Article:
When There is a Huge Solar Energy Spill it’s a “Nice Day”

by kstocker on 04/10/2012

solar panel

As someone who has climbed the face of mountains and spent a significant amount of time backpacking remote trails in the Grand Canyon, I have come to appreciate (and respect) nature is all it’s forms. Maybe for that reason I remain keenly aware of any act of man that blisters our environment. Solar panels are a no brain-er technology that we should push on every level for many, many reasons.

The sun strikes every square meter of our planet with more than 1,360 watts of power. Half of that energy is absorbed by the atmosphere or reflected back into space. 700 watts of power, on average, reaches Earth’s surface. Summed across the half of the Earth that the sun is shining on, that is 89 petawatts of power. By comparison, all of human civilization uses around 15 terawatts of power, or one six-thousandth as much. In 14 and a half seconds, the sun provides as much energy to Earth as humanity uses in a day.

The numbers are staggering and surprising. In 88 minutes, the sun provides 470 exajoules of energy, as much energy as humanity consumes in a year. In 112 hours less than five days it provides 36 zettajoules of energy as much energy as is contained in all proven reserves of oil, coal, and natural gas on this planet.

If humanity could capture one tenth of one percent of the solar energy striking the earth one part in one thousand we would have access to six times as much energy as we consume in all forms today, with almost no greenhouse gas emissions. At the current rate of energy consumption increase about 1 percent per year we will not be using that much energy for another 180 years.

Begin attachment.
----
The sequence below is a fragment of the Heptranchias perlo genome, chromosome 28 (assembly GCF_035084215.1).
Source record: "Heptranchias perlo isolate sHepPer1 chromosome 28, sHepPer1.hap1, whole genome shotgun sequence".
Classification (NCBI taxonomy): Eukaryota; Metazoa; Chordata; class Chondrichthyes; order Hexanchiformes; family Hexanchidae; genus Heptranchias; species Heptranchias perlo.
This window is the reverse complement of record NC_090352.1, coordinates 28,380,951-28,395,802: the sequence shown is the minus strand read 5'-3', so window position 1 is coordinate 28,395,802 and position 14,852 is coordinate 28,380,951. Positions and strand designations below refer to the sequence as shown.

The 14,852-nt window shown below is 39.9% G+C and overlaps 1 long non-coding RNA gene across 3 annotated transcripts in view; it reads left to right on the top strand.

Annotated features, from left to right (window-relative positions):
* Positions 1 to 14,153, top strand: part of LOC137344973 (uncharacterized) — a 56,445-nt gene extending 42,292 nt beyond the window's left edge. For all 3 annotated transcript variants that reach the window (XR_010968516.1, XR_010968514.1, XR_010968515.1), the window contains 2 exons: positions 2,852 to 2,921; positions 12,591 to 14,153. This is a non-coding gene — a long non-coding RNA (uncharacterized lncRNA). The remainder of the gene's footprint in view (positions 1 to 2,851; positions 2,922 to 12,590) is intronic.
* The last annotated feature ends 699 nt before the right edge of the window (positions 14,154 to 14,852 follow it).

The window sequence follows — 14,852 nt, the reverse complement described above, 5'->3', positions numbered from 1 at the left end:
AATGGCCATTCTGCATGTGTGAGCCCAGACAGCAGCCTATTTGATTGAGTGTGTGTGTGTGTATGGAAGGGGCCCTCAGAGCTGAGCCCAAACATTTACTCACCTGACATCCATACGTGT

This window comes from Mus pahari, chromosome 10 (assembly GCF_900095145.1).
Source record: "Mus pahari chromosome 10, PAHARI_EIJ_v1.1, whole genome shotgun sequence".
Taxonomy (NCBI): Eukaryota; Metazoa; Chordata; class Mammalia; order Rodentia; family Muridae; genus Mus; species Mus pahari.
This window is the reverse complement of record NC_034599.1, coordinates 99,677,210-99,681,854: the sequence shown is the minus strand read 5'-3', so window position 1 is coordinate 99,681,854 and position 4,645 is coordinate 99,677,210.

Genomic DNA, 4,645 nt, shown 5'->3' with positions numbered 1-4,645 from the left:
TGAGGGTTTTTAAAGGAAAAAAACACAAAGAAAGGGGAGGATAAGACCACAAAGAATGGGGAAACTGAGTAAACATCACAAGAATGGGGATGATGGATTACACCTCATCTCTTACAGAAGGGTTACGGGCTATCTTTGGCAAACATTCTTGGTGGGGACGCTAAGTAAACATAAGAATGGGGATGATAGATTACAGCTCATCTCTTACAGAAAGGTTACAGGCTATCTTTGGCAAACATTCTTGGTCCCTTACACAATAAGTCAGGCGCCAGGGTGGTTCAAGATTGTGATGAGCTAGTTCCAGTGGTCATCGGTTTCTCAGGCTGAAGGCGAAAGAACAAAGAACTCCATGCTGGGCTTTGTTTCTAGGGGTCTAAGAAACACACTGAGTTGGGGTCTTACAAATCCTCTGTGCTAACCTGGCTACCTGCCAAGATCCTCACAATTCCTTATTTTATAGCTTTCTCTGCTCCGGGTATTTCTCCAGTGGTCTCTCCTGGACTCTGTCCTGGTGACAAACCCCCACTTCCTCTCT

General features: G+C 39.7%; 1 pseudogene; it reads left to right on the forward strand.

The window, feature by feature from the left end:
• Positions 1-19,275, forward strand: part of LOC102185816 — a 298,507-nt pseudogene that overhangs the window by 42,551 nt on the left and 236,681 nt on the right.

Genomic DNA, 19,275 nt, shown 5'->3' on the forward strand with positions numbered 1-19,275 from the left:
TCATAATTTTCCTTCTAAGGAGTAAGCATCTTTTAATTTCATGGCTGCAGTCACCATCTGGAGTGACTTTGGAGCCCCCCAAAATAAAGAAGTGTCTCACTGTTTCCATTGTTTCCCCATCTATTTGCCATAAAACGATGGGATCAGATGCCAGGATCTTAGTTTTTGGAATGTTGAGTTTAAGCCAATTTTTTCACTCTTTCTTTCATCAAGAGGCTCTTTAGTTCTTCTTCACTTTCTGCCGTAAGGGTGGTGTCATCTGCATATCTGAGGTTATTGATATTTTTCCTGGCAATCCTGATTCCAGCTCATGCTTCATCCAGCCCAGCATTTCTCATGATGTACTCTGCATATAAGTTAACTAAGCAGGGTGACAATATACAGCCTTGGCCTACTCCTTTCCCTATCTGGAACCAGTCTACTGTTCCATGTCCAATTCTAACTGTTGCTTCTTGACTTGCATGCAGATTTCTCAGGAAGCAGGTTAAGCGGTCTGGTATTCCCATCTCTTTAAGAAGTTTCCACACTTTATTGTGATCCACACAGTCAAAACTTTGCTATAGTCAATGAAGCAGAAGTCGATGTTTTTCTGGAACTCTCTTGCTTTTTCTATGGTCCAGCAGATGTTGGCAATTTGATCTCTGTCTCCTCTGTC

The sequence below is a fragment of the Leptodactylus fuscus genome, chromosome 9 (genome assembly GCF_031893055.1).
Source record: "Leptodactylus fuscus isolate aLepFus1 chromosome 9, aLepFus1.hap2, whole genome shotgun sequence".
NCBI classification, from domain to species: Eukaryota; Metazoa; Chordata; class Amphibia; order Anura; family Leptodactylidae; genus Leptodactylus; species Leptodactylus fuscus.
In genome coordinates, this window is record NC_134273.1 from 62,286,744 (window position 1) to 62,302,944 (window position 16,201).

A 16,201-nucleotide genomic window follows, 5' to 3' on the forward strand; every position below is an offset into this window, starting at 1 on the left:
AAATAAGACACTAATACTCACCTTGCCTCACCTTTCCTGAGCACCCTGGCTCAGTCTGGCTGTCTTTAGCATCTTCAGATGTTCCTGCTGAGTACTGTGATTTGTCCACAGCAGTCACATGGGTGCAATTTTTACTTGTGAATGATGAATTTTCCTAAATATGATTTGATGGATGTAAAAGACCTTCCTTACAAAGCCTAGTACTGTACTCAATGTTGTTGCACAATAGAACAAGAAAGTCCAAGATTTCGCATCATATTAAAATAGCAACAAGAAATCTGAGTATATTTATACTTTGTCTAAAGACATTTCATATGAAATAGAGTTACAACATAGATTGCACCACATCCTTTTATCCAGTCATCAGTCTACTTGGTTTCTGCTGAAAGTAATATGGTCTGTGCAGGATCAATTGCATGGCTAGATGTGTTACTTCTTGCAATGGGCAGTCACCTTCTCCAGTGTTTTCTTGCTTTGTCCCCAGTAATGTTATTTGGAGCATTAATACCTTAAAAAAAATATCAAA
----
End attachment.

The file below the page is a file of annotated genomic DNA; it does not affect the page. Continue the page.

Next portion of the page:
Consider for a moment the effect putting solar panels on nearly every home in America coupled with electric cars could have on our security, the air we breath and society as a whole. In our cities we would not have to breath dangerous gasses that are killing us. We would make huge strides to pass on to our children a better planet than was given to us. There would be no need for the Treasure of this great nation to be sacrificed 10,000 miles away to keep our SUV’s running. The list goes on and on.

Smaller, cheaper, faster: Does Moore’s law apply to solar cells?

There is a lot of talk lately about Moore’s Law in regards to solar panels. In the computer technology field, Moore’s law says that the number of components that can be placed on a chip doubles every 18 months. According to Scientific American, if Moore’s Law were applied to solar power technology, we would eventually have the solar equivalent of an iPhone very cheap, mass produced energy technology many times more effective than the giant and centralized technologies it was came from.

Over the span of thirty years, the cost of PV cells in solar panels has reduced 7 percent each year on average. If this continues, the cost of this one form of renewable energy will be just over 50 cents per watt in 20 years. Solar panels historically have been about half the installed cost of a solar power system. With the cost of installation falling at the same rate as solar panels, the cost of solar in the U.S. will cross the current average retail electricity price of 12 cents per kilowatt hour in 2020. In fact, given that electricity prices are currently rising a small fraction per year, prices will probably cross earlier, around 2018 for the country as a whole, and as early as 2015 for the sunniest parts of America.

Any argument against developing solar panels as a main energy source in American has to be coming from a source directly connected to the petroleum industry, or worse. If solar is here to stay, wouldn’t it be great if we accelerated the installation of solar panels and applied Moor’s law fulfillment of the promise of solar in our lifetime?

Source Scientific America Author – Ramez Naam

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